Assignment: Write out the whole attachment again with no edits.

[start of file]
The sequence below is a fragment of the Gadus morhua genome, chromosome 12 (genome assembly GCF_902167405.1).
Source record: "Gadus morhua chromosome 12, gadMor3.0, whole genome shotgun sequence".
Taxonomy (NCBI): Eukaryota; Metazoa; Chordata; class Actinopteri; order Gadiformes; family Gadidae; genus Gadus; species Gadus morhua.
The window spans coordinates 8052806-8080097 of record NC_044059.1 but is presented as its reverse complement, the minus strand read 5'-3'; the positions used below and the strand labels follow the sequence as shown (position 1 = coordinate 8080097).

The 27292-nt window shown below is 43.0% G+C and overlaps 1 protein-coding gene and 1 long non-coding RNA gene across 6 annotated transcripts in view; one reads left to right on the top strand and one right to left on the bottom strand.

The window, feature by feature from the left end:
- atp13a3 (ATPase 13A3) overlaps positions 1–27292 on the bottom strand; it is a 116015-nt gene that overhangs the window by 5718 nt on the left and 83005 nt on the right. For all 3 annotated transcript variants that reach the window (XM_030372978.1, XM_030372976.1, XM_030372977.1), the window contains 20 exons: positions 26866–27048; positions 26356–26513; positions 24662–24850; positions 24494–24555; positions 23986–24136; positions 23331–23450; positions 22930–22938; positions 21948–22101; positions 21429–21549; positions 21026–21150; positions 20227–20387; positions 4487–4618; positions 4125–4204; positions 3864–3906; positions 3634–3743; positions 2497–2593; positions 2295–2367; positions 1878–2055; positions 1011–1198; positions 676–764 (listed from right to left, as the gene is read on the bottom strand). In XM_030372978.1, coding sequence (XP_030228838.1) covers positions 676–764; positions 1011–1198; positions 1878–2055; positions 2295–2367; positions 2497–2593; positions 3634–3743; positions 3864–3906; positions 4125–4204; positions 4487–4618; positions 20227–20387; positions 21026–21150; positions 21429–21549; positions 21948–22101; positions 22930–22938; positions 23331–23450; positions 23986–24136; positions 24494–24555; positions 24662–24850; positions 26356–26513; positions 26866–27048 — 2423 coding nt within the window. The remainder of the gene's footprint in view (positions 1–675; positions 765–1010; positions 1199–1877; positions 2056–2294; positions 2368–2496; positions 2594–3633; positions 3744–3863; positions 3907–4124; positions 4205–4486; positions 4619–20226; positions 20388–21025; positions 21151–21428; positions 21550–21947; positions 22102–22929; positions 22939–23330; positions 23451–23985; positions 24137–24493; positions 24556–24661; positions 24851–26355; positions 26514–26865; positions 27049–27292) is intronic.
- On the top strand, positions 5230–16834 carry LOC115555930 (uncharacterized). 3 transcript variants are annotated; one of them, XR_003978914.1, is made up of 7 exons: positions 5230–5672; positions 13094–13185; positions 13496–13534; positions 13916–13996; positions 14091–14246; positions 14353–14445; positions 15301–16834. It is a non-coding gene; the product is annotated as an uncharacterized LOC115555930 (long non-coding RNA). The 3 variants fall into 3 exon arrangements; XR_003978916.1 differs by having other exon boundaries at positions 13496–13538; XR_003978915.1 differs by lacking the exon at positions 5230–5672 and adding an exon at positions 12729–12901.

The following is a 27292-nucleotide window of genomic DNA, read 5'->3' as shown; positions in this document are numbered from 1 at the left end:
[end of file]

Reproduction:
The sequence below is a fragment of the Gadus morhua genome, chromosome 12 (genome assembly GCF_902167405.1).
Source record: "Gadus morhua chromosome 12, gadMor3.0, whole genome shotgun sequence".
Taxonomy (NCBI): Eukaryota; Metazoa; Chordata; class Actinopteri; order Gadiformes; family Gadidae; genus Gadus; species Gadus morhua.
The window spans coordinates 8052806-8080097 of record NC_044059.1 but is presented as its reverse complement, the minus strand read 5'-3'; the positions used below and the strand labels follow the sequence as shown (position 1 = coordinate 8080097).

The 27292-nt window shown below is 43.0% G+C and overlaps 1 protein-coding gene and 1 long non-coding RNA gene across 6 annotated transcripts in view; one reads left to right on the top strand and one right to left on the bottom strand.

The window, feature by feature from the left end:
- atp13a3 (ATPase 13A3) overlaps positions 1–27292 on the bottom strand; it is a 116015-nt gene that overhangs the window by 5718 nt on the left and 83005 nt on the right. For all 3 annotated transcript variants that reach the window (XM_030372978.1, XM_030372976.1, XM_030372977.1), the window contains 20 exons: positions 26866–27048; positions 26356–26513; positions 24662–24850; positions 24494–24555; positions 23986–24136; positions 23331–23450; positions 22930–22938; positions 21948–22101; positions 21429–21549; positions 21026–21150; positions 20227–20387; positions 4487–4618; positions 4125–4204; positions 3864–3906; positions 3634–3743; positions 2497–2593; positions 2295–2367; positions 1878–2055; positions 1011–1198; positions 676–764 (listed from right to left, as the gene is read on the bottom strand). In XM_030372978.1, coding sequence (XP_030228838.1) covers positions 676–764; positions 1011–1198; positions 1878–2055; positions 2295–2367; positions 2497–2593; positions 3634–3743; positions 3864–3906; positions 4125–4204; positions 4487–4618; positions 20227–20387; positions 21026–21150; positions 21429–21549; positions 21948–22101; positions 22930–22938; positions 23331–23450; positions 23986–24136; positions 24494–24555; positions 24662–24850; positions 26356–26513; positions 26866–27048 — 2423 coding nt within the window. The remainder of the gene's footprint in view (positions 1–675; positions 765–1010; positions 1199–1877; positions 2056–2294; positions 2368–2496; positions 2594–3633; positions 3744–3863; positions 3907–4124; positions 4205–4486; positions 4619–20226; positions 20388–21025; positions 21151–21428; positions 21550–21947; positions 22102–22929; positions 22939–23330; positions 23451–23985; positions 24137–24493; positions 24556–24661; positions 24851–26355; positions 26514–26865; positions 27049–27292) is intronic.
- On the top strand, positions 5230–16834 carry LOC115555930 (uncharacterized). 3 transcript variants are annotated; one of them, XR_003978914.1, is made up of 7 exons: positions 5230–5672; positions 13094–13185; positions 13496–13534; positions 13916–13996; positions 14091–14246; positions 14353–14445; positions 15301–16834. It is a non-coding gene; the product is annotated as an uncharacterized LOC115555930 (long non-coding RNA). The 3 variants fall into 3 exon arrangements; XR_003978916.1 differs by having other exon boundaries at positions 13496–13538; XR_003978915.1 differs by lacking the exon at positions 5230–5672 and adding an exon at positions 12729–12901.

The following is a 27292-nucleotide window of genomic DNA, read 5'->3' as shown; positions in this document are numbered from 1 at the left end: